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New Strategy Will Mean Paying To Park In Downtown Bend 

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Soon, drivers will have to kiss the days of free parking in downtown Bend goodbye. The city is growing and pressure on its downtown infrastructure means the City will be implementing changes in the next few years — including paid parking. Out goes free two-hour parking in the Mirror Pond parking basins and in comes hourly fees, a new Parking Demand Manager, updates to long-term employee permits, off-road parking lots and increases in bicycle parking.

On June 7, the City Council voted unanimously to accept the recommended strategies from the Downtown Strategic Parking Management Plan, a program put together by the City of Bend and Rick Williams Consulting, who since 2015 have analyzed parking trends within the downtown core.

Parking Study Results

Driving into the core of Bend often involves making loops around downtown searching for a coveted parking space. As tourists flock to the area in the summer months, the strain to find parking means that on average, 85 percent of on-street parking stalls are occupied — with the Mirror Pond parking lots experiencing consistently higher rates. In comparison, off-street lots experience less demand, at an average rate of 55 percent occupancy. Peak times for downtown spots vary, but are most congested between 1:30 and 3 pm and again between 6:30 and 7:30 pm.

"Not surprising," says Shawn Nelson, who works downtown and sees the daily grind. "I'll see the same Subaru cruising around looking for a spot, when they could go into the parking garage just down the street. I think it's just plain laziness, or maybe the newbies don't know they're there. I don't know."

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Consistent signage for parking lots is an issue, so the City will also aim to rename parking lots and make signage more clear. "Let's just hope the signage doesn't become crazy complicated like it is in Corvallis," says Nelson, "I mean, it's so tiring to figure out that it's enough not to want to go into the city."

Eliminating free parking will begin in Mirror Pond within the next 24 months with city officials hoping that enforcing stricter time limits will promote higher turnover for tourists and discourage residents and downtown employees from taking crucial spots. With free parking still the norm, as many as 210 cars are reportedly moved every few hours "to evade" the system each day in the downtown core. The study says infractions for surpassing two-hour time limits are high for Bend's size at nearly 10 percent.

"Working closely with the City and the parking consulting team, we are encouraged about improvements planned for our downtown parking program," said Rod Porsche,executive director of the Downtown Bend Business Association. "Getting the right cars in the right stalls is important. Also important is raising awareness of where the best places are for employees to park as they are critical to the success of Downtown Bend."

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By the Numbers

There are 5,803 total parking stalls in the study area of downtown Bend, of which 1,805 are on-street and 3,998 off-street. The number of stalls allowing all-day stays represents a large portion of the supply, at more than half — 56 percent — while two-hour time-limited stalls in the core represent just 39 percent of the total supply. The study team says the current format favors long-term parking, which is unusual for a downtown with such a high level of retail activity that relies so heavily on tourism.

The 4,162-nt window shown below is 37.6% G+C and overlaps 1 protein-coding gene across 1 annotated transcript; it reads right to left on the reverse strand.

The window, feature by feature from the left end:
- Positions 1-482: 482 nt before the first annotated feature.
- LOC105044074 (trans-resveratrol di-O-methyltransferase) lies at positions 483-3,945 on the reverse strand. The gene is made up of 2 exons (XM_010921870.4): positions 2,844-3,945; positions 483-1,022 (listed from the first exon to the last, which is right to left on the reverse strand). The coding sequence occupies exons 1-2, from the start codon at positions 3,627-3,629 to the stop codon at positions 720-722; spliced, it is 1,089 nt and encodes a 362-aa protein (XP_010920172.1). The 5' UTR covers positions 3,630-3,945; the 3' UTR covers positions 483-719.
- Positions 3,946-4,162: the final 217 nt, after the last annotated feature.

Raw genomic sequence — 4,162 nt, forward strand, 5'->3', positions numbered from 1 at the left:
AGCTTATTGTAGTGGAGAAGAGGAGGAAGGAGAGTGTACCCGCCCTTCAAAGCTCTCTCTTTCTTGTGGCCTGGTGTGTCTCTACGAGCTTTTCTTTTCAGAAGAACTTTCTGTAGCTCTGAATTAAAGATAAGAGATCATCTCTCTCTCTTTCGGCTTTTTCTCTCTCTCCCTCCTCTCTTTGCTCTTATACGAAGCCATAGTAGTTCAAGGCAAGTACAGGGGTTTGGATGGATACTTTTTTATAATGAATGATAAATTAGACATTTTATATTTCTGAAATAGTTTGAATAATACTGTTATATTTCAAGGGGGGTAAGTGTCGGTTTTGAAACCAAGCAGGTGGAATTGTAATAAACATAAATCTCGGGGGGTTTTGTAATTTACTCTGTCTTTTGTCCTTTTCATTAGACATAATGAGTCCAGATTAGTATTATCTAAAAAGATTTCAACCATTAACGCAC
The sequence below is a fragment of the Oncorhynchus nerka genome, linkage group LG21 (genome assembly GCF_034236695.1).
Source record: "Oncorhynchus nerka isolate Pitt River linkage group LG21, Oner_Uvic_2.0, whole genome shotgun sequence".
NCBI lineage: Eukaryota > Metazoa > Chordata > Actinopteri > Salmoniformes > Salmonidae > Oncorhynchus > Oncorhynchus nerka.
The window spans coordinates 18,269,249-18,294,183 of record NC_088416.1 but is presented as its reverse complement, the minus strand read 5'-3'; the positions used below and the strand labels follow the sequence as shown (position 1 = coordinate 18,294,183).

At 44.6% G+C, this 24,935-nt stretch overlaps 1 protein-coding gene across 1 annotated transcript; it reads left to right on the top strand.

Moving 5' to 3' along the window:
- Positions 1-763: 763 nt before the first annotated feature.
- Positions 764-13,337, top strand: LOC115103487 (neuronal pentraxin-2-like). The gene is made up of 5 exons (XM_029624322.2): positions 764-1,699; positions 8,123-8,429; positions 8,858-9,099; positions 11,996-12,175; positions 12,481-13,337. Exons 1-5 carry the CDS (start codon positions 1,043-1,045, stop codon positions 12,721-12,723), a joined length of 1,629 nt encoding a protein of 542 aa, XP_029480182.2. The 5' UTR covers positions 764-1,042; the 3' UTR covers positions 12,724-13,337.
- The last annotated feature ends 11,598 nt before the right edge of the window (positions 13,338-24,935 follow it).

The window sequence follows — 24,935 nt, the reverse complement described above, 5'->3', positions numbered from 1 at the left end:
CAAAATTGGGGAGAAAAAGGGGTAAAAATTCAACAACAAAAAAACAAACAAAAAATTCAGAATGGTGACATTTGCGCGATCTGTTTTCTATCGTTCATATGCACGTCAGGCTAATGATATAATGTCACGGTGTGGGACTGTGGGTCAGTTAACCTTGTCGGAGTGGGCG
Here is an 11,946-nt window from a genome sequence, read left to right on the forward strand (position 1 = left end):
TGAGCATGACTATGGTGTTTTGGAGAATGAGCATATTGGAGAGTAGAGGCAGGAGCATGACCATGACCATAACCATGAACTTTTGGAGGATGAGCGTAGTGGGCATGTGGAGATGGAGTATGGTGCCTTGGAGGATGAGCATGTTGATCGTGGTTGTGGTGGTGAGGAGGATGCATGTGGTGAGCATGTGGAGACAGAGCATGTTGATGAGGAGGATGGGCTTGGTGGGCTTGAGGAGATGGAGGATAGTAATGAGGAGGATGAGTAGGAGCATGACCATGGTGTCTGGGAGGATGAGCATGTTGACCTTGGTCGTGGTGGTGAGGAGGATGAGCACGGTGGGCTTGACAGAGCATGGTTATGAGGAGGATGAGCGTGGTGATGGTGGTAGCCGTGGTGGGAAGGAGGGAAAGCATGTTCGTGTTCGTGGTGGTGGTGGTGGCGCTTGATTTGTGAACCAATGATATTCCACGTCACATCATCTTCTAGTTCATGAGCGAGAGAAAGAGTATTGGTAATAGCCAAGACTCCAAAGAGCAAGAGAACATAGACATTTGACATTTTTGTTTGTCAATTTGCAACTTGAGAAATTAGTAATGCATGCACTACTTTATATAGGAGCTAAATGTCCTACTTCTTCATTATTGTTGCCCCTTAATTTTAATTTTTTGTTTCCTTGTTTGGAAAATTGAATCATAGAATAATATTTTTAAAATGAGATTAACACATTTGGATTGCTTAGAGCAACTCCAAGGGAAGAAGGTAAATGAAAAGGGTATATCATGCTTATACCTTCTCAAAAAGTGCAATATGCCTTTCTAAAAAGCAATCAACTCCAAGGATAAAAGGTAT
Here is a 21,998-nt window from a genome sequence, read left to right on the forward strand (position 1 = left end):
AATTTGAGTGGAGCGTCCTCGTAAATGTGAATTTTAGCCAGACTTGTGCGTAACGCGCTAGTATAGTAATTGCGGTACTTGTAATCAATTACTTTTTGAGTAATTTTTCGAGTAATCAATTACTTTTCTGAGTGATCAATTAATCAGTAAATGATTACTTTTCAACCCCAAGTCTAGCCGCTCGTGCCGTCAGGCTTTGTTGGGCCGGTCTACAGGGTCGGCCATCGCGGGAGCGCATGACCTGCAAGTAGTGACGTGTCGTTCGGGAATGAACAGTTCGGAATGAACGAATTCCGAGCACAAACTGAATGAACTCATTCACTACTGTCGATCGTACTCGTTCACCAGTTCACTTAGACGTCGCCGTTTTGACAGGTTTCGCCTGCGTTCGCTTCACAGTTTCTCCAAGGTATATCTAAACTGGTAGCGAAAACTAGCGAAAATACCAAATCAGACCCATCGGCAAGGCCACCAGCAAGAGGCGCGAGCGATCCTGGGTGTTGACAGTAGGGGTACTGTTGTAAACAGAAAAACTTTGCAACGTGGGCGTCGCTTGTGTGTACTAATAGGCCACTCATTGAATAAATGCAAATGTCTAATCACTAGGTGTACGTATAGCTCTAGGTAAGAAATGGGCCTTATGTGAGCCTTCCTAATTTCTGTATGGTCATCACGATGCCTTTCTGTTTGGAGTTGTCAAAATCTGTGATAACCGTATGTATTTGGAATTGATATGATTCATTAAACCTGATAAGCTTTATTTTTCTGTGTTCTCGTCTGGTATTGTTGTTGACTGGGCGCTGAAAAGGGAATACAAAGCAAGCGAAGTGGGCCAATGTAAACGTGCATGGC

Cassidy Meyers, who works in downtown retail, says, "I see it all the time, customers come in here, realize they're over their time limit and then bolt out the door before we can make a sale. It can be super frustrating to everyone involved, not just us, but the tourists who we rely on, who don't end up spending their cash."

In the study, Rick Williams Consulting drew parking parallels to other areas, noting that most if not all cities charge for parking in their downtown areas. In their report, they noted that other areas adjust parking rates either annually or incrementally, with San Francisco adjusting rates every six weeks or so. As a rate comparison, the report used parking rates in south San Francisco, which currently range from $0.50 to $1 per hour. The national average is higher, at $1.67, while downtown San Francisco can see rates as high as $3.50. It remains to be seen which rate format the city adopts, as that part is still up for review.

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Promoting Cycling as an Integral Strategy

Parking management isn't limited to cars, either. The study points to other Oregon cities such as Ashland and Portland that support bicycling as a key transportation strategy. The study noted that downtown lacks "sufficient 'trip-end' spaces for bicycling and that by providing adequate bicycle parking it will expand the capacity of the overall parking supply downtown."

Racks, corrals and even funding for interior racks for downtown employees are all on the docket. Emphasis will be on making them clearly visible, ample and easy to access. Later stages may even see the introduction of off-site parking shuttles or neighborhood greenways if parking remains congested.

With Bend poised to grow up to 40 percent in the next decade, the city is making plans to accommodate the pressure — while making some pennies — to ease the current downtown parking woes. And if you think Galveston Avenue. or the Old Mill won't be affected, then you're mistaken; those are next on the list of parking issues to tackle.

Have parking woes? Where are the worst parking situations? Let us know your thoughts by writing us at editor@bendsource.com.





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